Let A B D C in Fig. 283 be the elevation of the face of a keystone, and G E2 F2 K of Fig. 284 a section of the same on its center line.

Sometimes problems occur which are so simple that it is not apparent that their solution is an exemplification of any rule. That this, with others in which plain surfaces form the largest factors, may be so designated, will be sufficient excuse for a brief reference to first principles. This problem is generally referred to as finding the "true face" of the keystone, because, the face being inclined, the elevation ABC D does not represent the "true face" or "true" dimensions of the face. To state the case, then, in conformity with the rule, A B and C D are the upper and lower lines of a molding, of which E2 F2 of Fig. 284 is the profile, and A C and B D are the surfaces against which it miters, or the miter lines. Therefore, to lay out the pattern, draw any line, as E1 F1, at right angles to A B for a stretchout line, upon which lay off the stretchout taken from the profile E2 F2, Fig. 284, which in this case consists of only one space, as shown by E1 E1; through the points E1 and F1 draw the horizontal lines A1 B1 and C1 D1, which are none other than the measuring lines. Then, with the T-square placed parallel with the stretchout line, drop the points from the miter lines A C and B D into lines of corresponding letter, which connect, as shown by A1 C1 and B1 D1, which completes the pattern.

Fig. 283.

Fig. 284.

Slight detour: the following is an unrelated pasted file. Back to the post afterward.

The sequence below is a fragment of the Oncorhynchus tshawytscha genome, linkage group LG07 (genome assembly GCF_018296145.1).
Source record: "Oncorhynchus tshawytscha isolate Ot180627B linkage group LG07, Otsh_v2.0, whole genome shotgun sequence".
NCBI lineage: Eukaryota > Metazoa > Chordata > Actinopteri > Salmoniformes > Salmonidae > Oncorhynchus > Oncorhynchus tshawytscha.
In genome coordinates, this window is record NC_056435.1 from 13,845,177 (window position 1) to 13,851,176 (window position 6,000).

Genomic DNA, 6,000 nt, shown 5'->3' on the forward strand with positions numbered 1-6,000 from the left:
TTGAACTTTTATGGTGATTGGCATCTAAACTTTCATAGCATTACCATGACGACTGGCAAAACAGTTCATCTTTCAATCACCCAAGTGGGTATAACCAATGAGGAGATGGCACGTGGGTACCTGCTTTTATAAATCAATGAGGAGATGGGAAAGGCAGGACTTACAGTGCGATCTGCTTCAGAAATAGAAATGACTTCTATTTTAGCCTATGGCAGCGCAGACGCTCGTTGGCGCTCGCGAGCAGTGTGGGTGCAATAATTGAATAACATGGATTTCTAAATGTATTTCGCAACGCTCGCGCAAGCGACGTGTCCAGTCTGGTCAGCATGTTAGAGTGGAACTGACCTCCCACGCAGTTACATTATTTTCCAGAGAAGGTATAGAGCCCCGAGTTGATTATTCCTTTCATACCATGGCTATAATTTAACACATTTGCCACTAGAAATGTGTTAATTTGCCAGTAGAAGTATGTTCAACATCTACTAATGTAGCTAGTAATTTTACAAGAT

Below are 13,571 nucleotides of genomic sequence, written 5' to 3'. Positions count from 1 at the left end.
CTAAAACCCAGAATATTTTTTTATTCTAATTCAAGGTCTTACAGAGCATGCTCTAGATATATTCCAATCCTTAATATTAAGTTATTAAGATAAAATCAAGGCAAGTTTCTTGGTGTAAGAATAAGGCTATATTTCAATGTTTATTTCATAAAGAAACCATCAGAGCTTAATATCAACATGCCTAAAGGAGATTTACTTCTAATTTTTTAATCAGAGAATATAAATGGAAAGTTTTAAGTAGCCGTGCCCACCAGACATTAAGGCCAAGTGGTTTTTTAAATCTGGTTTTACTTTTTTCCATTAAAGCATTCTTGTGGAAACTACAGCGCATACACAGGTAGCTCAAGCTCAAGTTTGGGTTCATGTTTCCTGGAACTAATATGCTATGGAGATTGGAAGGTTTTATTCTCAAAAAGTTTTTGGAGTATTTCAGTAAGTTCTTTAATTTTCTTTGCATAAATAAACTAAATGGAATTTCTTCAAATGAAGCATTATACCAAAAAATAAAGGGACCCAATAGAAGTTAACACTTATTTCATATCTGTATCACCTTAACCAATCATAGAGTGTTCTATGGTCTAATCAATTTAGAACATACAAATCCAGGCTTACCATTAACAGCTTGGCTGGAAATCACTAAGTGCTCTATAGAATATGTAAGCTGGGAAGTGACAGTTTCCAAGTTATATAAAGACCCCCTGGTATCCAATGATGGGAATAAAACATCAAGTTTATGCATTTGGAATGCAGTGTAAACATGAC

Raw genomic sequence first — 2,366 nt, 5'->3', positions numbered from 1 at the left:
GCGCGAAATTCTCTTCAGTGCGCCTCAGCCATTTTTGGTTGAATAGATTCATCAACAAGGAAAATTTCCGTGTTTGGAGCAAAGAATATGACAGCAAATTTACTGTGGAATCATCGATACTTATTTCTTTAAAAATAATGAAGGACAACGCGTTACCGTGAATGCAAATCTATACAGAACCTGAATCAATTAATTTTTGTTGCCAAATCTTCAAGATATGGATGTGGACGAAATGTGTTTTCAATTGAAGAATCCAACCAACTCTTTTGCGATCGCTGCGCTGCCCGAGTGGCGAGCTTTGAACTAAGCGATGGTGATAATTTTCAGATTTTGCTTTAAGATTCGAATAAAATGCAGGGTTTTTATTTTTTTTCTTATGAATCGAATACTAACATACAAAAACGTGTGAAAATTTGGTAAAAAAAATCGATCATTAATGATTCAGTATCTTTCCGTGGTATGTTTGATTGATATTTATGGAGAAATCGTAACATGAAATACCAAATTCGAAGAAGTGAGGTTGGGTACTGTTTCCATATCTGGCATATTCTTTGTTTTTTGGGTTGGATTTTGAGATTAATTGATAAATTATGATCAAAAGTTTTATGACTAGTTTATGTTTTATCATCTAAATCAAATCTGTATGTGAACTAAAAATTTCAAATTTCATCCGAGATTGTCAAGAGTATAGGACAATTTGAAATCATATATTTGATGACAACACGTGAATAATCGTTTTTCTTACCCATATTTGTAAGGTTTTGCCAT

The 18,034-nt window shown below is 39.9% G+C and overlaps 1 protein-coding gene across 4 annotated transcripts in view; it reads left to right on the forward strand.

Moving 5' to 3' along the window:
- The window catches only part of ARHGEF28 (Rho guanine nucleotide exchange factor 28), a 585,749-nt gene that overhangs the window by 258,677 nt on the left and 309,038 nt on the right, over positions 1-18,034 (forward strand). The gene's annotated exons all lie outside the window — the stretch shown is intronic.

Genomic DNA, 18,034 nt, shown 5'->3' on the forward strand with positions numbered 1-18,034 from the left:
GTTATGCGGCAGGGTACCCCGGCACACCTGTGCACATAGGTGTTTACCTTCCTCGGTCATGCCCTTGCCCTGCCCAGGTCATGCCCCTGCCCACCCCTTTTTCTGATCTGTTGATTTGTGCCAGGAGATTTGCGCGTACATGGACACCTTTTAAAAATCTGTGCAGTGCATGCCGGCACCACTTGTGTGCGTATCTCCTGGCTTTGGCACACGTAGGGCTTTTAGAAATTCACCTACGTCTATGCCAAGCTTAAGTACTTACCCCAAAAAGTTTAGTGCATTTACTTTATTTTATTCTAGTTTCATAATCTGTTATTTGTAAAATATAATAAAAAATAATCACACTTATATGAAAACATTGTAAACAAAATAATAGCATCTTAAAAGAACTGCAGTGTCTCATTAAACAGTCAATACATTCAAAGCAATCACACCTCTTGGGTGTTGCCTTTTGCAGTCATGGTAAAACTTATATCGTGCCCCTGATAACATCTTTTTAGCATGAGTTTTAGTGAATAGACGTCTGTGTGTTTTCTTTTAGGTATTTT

Patterns of the Face and Side of a Plain Tapering Keystone.

In developing the pattern for the side, E2 G and F2 K are the lines of the molding, B D of Fig. 283 its profile and E2 F2 the miter line. Hence upon any vertical line, as L K1, lay off the stretchout of profile B D, locating the points M1 and H2, all as shown by LMH1 K1, through which points draw the measuring lines; then, with the T-square placed parallel to L K1, drop the points E2 and F2 into lines of corresponding letter, as shown by E3 F3. As the vertical lines at Grand K represent the position of surfaces against which the side is required to fit at the back, bring the T-square against each, thus locating them in the pattern at G1 and K1, as shown.

As the side must also fit over the molding of the arch an opening must be cut in it corresponding in shape to the profile of the arch molding N, which is given in the sectional view. It is therefore only necessary to transfer this profile to the pattern, placing the top at the measuring line M and the bottom at the measuring line H1, all as shown at N1.